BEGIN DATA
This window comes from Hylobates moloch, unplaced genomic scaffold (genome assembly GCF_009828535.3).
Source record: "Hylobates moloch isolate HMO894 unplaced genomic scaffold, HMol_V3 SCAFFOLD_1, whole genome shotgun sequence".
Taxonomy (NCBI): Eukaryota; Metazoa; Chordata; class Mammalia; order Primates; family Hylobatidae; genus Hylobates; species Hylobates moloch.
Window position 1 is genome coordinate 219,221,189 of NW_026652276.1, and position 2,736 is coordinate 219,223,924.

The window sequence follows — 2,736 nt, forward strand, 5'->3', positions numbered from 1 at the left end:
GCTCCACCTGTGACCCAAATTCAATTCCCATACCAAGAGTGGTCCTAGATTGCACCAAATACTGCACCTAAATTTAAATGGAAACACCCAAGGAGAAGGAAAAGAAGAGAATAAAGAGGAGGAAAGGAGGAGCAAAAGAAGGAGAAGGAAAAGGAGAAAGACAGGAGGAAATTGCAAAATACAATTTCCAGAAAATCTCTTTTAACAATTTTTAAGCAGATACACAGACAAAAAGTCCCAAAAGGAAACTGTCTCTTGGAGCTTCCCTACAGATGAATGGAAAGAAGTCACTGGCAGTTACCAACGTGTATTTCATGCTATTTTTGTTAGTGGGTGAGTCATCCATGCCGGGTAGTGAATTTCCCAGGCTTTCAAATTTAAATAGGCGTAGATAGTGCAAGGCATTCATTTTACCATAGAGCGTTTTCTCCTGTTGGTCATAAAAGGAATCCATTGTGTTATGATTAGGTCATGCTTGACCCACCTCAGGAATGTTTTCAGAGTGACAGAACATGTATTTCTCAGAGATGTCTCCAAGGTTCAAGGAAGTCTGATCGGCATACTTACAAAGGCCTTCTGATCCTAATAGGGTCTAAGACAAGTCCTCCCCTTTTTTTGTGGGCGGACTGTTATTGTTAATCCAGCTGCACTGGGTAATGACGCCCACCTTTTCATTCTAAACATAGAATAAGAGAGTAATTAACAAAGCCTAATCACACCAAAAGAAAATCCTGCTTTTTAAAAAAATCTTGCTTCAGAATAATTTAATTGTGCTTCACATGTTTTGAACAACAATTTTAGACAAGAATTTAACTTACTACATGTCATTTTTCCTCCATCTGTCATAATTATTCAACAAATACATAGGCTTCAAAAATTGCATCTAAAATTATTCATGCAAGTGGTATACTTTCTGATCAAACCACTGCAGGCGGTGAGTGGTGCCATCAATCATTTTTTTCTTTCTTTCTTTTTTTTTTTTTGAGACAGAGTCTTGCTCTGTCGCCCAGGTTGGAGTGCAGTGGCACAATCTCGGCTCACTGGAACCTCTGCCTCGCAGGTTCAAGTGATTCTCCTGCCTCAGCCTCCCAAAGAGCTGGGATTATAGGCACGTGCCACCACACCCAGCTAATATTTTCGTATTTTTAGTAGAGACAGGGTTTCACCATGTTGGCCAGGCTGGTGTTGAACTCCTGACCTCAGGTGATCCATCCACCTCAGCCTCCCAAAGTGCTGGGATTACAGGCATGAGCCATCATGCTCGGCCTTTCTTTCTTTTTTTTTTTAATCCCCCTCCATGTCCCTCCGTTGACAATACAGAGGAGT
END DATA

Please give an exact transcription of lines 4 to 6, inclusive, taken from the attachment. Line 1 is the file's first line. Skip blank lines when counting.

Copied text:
Window position 1 is genome coordinate 219,221,189 of NW_026652276.1, and position 2,736 is coordinate 219,223,924.

The window sequence follows — 2,736 nt, forward strand, 5'->3', positions numbered from 1 at the left end:
GCTCCACCTGTGACCCAAATTCAATTCCCATACCAAGAGTGGTCCTAGATTGCACCAAATACTGCACCTAAATTTAAATGGAAACACCCAAGGAGAAGGAAAAGAAGAGAATAAAGAGGAGGAAAGGAGGAGCAAAAGAAGGAGAAGGAAAAGGAGAAAGACAGGAGGAAATTGCAAAATACAATTTCCAGAAAATCTCTTTTAACAATTTTTAAGCAGATACACAGACAAAAAGTCCCAAAAGGAAACTGTCTCTTGGAGCTTCCCTACAGATGAATGGAAAGAAGTCACTGGCAGTTACCAACGTGTATTTCATGCTATTTTTGTTAGTGGGTGAGTCATCCATGCCGGGTAGTGAATTTCCCAGGCTTTCAAATTTAAATAGGCGTAGATAGTGCAAGGCATTCATTTTACCATAGAGCGTTTTCTCCTGTTGGTCATAAAAGGAATCCATTGTGTTATGATTAGGTCATGCTTGACCCACCTCAGGAATGTTTTCAGAGTGACAGAACATGTATTTCTCAGAGATGTCTCCAAGGTTCAAGGAAGTCTGATCGGCATACTTACAAAGGCCTTCTGATCCTAATAGGGTCTAAGACAAGTCCTCCCCTTTTTTTGTGGGCGGACTGTTATTGTTAATCCAGCTGCACTGGGTAATGACGCCCACCTTTTCATTCTAAACATAGAATAAGAGAGTAATTAACAAAGCCTAATCACACCAAAAGAAAATCCTGCTTTTTAAAAAAATCTTGCTTCAGAATAATTTAATTGTGCTTCACATGTTTTGAACAACAATTTTAGACAAGAATTTAACTTACTACATGTCATTTTTCCTCCATCTGTCATAATTATTCAACAAATACATAGGCTTCAAAAATTGCATCTAAAATTATTCATGCAAGTGGTATACTTTCTGATCAAACCACTGCAGGCGGTGAGTGGTGCCATCAATCATTTTTTTCTTTCTTTCTTTTTTTTTTTTTGAGACAGAGTCTTGCTCTGTCGCCCAGGTTGGAGTGCAGTGGCACAATCTCGGCTCACTGGAACCTCTGCCTCGCAGGTTCAAGTGATTCTCCTGCCTCAGCCTCCCAAAGAGCTGGGATTATAGGCACGTGCCACCACACCCAGCTAATATTTTCGTATTTTTAGTAGAGACAGGGTTTCACCATGTTGGCCAGGCTGGTGTTGAACTCCTGACCTCAGGTGATCCATCCACCTCAGCCTCCCAAAGTGCTGGGATTACAGGCATGAGCCATCATGCTCGGCCTTTCTTTCTTTTTTTTTTTAATCCCCCTCCATGTCCCTCCGTTGACAATACAGAGGAGT